In Brown’s opinion, the unintended consequences  of operating in this inefficient manner has led to stagnance and indecision by elected people who possess no business education, no substantive business background and no demonstrable business acumen. 

The 33-acres put into trust by the BIA is adjacent to 70-acres previously bought in 2009 by the Ho-Chunk Nation. 

This casino will be the seventh casino in addition to the Ho-Chunk Gaming Black River Falls in Black River Falls, Wisconsin, Ho-Chunk Gaming Madison in Madison, Wisconsin, Ho-Chunk Gaming Nekoosa in Nekoosa, Wisconsin, Ho-Chunk Gaming Tomah in Tomah, Wisconsin, Ho-Chunk Gaming Wisconsin Dells in Baraboo, Wisconsin, Ho-Chunk Gaming Wittenberg in Wittenberg, Wisconsin.

The Ho-Chunk Nation has also agreed to a revenue sharing agreement with the City of Beloit and Rock County. Both will be paid $3 million annually. 

You’re reading the first draft of history. 

November is  Native American Heritage Month in the United States. We feel like every month — and every day — is a reason for celebrating Native Americans and our heritage. That’s what we try to do here at Native News Online, with stories each day that celebrate, inform and uplift American Indian and Alaska Native people. Over the past year or so, we have been especially busy with three important reporting projects that are having an impact across Indian Country:

  • Indian Boarding Schools. We’ve reported and published more than 150 stories and special live stream video events to help shine a light on the dark era of boarding schools — and help create momentum for change.
  • Native Health Desk. Launched in January, this reporting initiative was created to heighten awareness of Native American health inequities and spotlight pockets of progress in Indian Country. So far we’ve reported and published nearly 120 stories and launched a monthly health newsletter that reaches more than 23,000 readers.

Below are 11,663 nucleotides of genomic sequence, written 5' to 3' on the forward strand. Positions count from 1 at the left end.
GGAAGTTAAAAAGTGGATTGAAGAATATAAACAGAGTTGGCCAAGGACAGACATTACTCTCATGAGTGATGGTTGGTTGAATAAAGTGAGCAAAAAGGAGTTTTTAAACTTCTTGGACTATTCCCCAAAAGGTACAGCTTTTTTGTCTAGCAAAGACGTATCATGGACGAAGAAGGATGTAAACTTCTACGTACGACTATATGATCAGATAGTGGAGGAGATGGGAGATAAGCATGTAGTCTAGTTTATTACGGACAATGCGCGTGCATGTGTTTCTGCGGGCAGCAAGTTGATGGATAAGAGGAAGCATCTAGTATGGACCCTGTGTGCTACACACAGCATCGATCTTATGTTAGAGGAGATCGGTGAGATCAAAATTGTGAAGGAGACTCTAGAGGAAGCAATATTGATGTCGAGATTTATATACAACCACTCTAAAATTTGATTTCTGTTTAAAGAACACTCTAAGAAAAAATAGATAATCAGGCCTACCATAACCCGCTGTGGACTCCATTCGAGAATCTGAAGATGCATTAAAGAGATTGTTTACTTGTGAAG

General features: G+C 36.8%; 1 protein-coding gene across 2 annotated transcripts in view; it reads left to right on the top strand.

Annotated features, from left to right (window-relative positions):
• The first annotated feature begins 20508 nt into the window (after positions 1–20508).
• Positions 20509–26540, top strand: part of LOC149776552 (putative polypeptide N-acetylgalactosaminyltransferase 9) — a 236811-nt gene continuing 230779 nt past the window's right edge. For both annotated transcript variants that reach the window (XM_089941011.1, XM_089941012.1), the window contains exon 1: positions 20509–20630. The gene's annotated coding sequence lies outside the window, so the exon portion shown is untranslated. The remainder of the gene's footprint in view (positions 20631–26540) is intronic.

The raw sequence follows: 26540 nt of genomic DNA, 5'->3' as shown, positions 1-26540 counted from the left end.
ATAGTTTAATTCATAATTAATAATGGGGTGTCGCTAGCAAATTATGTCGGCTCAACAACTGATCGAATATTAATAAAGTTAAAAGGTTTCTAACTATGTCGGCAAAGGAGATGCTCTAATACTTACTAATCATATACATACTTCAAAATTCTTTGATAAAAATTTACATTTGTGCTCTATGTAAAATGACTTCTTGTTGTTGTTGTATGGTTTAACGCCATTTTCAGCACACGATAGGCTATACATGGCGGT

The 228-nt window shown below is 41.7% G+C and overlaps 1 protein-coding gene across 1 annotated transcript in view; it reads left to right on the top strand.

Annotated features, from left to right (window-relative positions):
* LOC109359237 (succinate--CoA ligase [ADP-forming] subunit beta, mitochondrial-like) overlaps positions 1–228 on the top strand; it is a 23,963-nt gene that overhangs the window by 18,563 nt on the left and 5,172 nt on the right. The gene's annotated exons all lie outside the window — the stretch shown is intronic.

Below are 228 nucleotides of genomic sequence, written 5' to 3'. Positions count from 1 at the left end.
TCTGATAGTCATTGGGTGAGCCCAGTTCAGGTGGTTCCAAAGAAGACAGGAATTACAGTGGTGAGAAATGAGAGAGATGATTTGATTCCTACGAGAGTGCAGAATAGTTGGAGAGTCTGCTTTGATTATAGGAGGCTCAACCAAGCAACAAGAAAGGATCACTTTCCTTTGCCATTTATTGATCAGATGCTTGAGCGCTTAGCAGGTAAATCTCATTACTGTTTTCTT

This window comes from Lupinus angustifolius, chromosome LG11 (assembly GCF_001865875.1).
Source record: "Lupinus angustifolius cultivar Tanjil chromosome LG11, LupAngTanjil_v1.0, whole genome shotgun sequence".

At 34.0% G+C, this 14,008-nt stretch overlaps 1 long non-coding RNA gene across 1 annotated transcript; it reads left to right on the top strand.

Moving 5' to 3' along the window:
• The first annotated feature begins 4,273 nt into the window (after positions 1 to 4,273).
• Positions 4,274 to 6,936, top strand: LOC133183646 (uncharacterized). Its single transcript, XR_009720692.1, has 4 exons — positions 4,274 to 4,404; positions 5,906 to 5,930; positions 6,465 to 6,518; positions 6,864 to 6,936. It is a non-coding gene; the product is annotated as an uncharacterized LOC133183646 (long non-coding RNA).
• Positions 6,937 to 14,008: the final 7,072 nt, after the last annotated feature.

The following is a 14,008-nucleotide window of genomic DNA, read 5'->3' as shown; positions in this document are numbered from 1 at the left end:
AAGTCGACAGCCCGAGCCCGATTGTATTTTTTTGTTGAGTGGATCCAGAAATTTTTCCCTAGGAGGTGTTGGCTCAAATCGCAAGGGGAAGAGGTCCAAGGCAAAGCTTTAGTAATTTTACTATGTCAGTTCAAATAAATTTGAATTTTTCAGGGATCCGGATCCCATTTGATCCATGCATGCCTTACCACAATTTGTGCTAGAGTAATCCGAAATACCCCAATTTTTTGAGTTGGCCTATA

• Native Bidaske. In March, we launched this live stream interview program to highlight the work of Native Americans who are making news and leading change in Indian Country.  We have hosted guests from the federal government and Native rights advocates as well as Indigenous actors, comedians, journalists and models.   

We hope you will join us in celebrating Native American heritage and history this November and invite you to consider the old adage that “Journalism is the first draft of history.” If you appreciate the voice Native News Online gives to Native American people, we hope you will support our work with a donation so we can build our newsroom and continue to amplify Native voices and Native perspectives.

Any contribution — big or small — helps us remain a force for change in Indian Country and continue telling the stories that are so often ignored, erased or overlooked.  Most often, our donors make a one-time gift of $20 or more, while many choose to make a recurring monthly donation of $5 or $10.  Whatever you can do, it helps fund our Indigenous-led newsroom and our ability to cover Native news. 

Donate to Native News Online today and support independent Indigenous journalism. Thank you.